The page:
The footwear designer on her love of travel and favourite snakeskin boots
Launched in 2005, Penelope Chilvers’ eponymous footwear brand now has two London stores (Led bury Road in west London and Duke Street in Mayfair), and more than 60 stockists worldwide. A keen traveller, the designer shares a favourite celebrity encounter and her career advice.
What do you love most about your job?
The entire creative process and meeting interesting people within the business. My collections tend to be inspired by travel and adventure, and I have been fortunate enough to discover some of the world’s most fascinating places through work – I split my time between London and Spain, and have been visiting Africa frequently for different projects.
What do you dislike the most about your job?
The dreaded “W” word: weather. Sales in the footwear industry are weather dependent. I would like the industry to move back to “buy now, wear now” buying. (Penelope Chilvers footwear wholesales from £32 for sandals to £180 for summer boots)
What’s the most expensive item in your wardrobe?
I’ve just made myself some beautiful peacock green snakeskin pull-on boots with a blocky heel, which we’ve now produced as a luxury limited edition for our stores. I carried a cutting of the leather in my handbag for weeks while I dreamt about them coming to life. They will retail at £699.
What’s the most treasured item in your wardrobe?
I have a collection of vintage clothing that I buy for dual purposes: to wear and to design with. One piece is a silk Spanish shawl that has fed me many embroidery designs over the years.
Where are your favourite places to shop?
Around our own store in Ledbury Road, close to where I live and work. Liberty is one of London’s most iconic stores and offers an incredibly comfortable shopping experience. I also like multi-brand boutique Collen & Clare’s stores in Southwold, Suffolk, and Burnham Market, Norfolk.
What new brands have you got your eye on?
This season for London Fashion Week I’m collaborating with one of London’s most respected up-and-coming talents: Molly Goddard. I have created a special capsule collection for her show and really enjoyed working with her.
Who is the most stylish person in the industry?
I absolutely love the work and personal style of Lucinda Chambers, fashion director of British Vogue.
If you could only wear one pair of shoes for the rest of your life, what would they be?
I adore the simplicity and comfort of our flat leather espadrilles, made by a family-run factory I have worked with for more than 10 years now. I believe that to walk on natural jute is the most comfortable of natural materials.
Which do you prefer: heels or flats?
In the past I have been nicknamed “queen of flats” but I often design with heels and wedges too. Most importantly I want my customers to feel empowered.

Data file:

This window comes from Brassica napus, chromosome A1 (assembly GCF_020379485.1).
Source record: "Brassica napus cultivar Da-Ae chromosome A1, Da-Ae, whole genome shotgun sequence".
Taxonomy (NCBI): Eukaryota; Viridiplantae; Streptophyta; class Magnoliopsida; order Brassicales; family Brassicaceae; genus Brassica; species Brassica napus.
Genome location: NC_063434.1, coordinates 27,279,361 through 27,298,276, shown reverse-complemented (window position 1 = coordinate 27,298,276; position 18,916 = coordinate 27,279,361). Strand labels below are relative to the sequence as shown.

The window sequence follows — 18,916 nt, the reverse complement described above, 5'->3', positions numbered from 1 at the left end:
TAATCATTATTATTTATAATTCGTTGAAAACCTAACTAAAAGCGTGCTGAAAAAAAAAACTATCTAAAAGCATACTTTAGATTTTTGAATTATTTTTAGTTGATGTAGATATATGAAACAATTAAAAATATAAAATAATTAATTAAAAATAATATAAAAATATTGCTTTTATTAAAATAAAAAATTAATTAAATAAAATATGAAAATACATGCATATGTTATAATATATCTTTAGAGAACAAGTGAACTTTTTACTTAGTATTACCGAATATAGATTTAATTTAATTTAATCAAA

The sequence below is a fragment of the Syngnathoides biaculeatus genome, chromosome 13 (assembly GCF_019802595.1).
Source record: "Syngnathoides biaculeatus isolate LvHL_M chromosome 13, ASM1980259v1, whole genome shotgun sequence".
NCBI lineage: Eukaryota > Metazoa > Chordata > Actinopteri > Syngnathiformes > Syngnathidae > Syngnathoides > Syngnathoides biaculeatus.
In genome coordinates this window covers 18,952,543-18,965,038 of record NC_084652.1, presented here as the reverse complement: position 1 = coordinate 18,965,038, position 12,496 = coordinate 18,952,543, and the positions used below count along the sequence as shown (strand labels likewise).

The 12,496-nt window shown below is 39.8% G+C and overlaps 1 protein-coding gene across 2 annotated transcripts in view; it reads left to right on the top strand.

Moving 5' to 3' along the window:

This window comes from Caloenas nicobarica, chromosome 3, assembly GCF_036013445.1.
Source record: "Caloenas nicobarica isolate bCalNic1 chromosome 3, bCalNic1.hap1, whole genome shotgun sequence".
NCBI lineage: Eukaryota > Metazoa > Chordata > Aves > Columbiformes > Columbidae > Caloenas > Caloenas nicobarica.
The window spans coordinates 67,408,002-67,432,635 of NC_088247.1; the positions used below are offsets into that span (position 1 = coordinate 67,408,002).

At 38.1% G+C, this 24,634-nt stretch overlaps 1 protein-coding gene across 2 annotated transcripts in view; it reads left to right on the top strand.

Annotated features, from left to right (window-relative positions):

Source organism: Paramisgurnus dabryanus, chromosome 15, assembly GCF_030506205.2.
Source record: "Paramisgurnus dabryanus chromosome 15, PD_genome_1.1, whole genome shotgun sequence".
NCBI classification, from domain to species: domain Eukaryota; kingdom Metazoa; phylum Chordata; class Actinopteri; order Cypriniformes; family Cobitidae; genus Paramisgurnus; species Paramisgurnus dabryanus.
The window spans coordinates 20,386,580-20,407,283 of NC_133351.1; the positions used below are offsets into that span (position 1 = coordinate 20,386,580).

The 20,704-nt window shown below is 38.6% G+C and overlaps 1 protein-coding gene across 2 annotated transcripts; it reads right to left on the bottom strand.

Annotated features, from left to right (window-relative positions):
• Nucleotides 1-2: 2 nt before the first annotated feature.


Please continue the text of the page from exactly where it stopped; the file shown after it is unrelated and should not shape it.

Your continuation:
Trousers or skirts?
Both! If I was taller, I would wear both at once.
What’s the biggest misconception about the fashion industry?
Many people think the fashion industry is a consumerist vanity of the western world. Although it can often come across that way, it is also an inspiring form of culture and art. Long live fashion!
What would we find you doing at the weekend?
Possibly making cushions out of leftover shoe fabrics.
Lots of famous faces have been spotted in your designs, from singer Rihanna to the Duchess of Cambridge. Tell us some celeb stories.
Cate Blanchett and her husband once tracked me down in my studio to buy a pair of boots. They stayed the afternoon, trying on everything and filling a suitcase of boots.
You travel a lot, where was your last trip?
Earlier this year me and my family [went] on a pilgrimage in Spain, known as La Romeria del Rocio.
How would you describe your personal style?
Colourist. I prefer brown to black. And brand ambassador – day in, day out, of course!
What has been your career highlight to date?
What I’ve most enjoyed recently is the return of wholesale back in house. We have a beautiful showroom at 69 Duke Street in Mayfair, where we show the collection in its own home.
What’s the best business advice you’ve ever received?
Be generous with ideas.
What would you say to people wanting to start their own brand?
You can’t jump the canyon in two steps. Prepare funds. Be committed. Stick to your beliefs and ethos, and a brand will emerge that you can nurture and protect.
What do you do to get inspired?
Travel has been a constant inspiration to me. Partly because, when you travel, your eyes open to new stimulus and the phone stops ringing.
Tell us something not many people know about you?
I have a minimalist attitude to kitchen gadgets. The fewer the better.